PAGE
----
Today's Suggested Reading
I've been meaning to post this for awhile: http://www.csicop.org/scienceandmedia/definitions/. It's an article recommended by Darlene the Science Cheerleader on what, specifically, we mean by scientific literacy. I leave its implications as an exercise for the reader.
Another item that's been on my desk for awhile, but which I haven't had time to write about is the idea of a "science court," wherein the great scientific issues of the day would be decided by a tribunal of scientists who are NOT experts in the fields under discussion--i.e., you wouldn't have climatologists with vested interests deciding the validity of global warming claims--but scientists of sufficient experience, education, and merit to be able to make decisions more or less objectively. The court would deal specifically and only with the facts and theories of a particular discipline--i.e., which theory is more "correct"--not with their policy implications.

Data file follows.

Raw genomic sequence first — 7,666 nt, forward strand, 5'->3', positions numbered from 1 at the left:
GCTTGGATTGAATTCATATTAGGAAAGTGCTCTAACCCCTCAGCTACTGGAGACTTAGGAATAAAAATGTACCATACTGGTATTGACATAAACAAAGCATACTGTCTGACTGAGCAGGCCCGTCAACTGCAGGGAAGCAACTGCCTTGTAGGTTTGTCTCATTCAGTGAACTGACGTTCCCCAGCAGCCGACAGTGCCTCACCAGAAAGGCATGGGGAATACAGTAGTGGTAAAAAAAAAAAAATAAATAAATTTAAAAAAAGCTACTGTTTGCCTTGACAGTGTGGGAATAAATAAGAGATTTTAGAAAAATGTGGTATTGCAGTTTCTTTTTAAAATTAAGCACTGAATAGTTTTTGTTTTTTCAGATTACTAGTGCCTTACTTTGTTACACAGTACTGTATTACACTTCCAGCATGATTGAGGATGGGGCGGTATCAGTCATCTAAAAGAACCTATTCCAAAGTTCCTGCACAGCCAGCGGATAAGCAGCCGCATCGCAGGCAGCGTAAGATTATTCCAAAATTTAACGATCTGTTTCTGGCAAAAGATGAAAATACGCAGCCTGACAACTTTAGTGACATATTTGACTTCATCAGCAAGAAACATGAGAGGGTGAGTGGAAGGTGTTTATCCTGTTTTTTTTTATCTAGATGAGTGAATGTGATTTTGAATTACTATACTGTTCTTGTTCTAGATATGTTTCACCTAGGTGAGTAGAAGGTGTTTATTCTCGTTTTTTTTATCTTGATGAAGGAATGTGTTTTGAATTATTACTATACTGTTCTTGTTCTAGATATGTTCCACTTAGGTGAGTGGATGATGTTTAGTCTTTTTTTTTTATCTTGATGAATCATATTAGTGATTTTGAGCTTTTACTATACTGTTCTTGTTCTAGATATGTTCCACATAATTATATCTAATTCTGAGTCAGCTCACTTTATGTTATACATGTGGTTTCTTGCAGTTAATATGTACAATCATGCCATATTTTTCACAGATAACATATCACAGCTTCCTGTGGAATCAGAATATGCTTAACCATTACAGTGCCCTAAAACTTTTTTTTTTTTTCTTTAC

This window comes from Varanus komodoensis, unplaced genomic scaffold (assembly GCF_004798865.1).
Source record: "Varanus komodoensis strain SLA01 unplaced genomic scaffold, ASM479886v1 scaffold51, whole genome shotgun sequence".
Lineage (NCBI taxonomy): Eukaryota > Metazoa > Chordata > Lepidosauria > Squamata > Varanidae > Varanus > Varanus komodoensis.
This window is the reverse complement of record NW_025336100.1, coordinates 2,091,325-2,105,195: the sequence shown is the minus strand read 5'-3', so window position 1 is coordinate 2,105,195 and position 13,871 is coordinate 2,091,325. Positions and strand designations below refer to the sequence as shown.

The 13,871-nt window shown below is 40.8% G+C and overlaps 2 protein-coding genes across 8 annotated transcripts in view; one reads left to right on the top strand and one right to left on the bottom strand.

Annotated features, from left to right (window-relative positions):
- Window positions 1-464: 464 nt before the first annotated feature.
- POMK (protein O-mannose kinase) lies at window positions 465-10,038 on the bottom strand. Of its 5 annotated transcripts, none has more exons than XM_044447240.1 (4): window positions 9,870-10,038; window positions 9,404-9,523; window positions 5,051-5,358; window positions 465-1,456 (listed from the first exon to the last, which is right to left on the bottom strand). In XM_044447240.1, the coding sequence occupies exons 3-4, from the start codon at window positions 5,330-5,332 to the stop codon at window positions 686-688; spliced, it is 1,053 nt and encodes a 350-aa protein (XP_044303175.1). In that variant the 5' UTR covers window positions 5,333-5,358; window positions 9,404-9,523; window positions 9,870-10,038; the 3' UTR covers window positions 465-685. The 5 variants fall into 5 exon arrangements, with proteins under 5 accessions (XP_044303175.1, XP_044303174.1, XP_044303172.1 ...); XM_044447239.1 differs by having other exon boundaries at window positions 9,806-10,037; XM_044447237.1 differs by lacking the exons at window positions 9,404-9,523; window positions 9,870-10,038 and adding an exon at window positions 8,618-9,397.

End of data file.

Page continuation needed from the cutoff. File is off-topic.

The more I read this article, the more dubious I became about the science court's prospects. Suppose, for example, the science court was televised. The general public, watching a very slick and impassioned presentation might think that that person had "won," whereas the scientists on the panel might have a completely different reaction based strictly on the data. Mightn't this sort of environment encourage claimants to "play to the gallery?" Or would the science court necessarily be a closed event?
Also, since Arthur Kantrowitz first proposed this idea, science has become even more politicized than it was in the '70s and '80s. Even scientists not directly connected to a particular issue more often than not have opinions on such things. But then I suppose the same thing could be said about courts of law, and yet we continue to have some faith in an unbiased judicial system.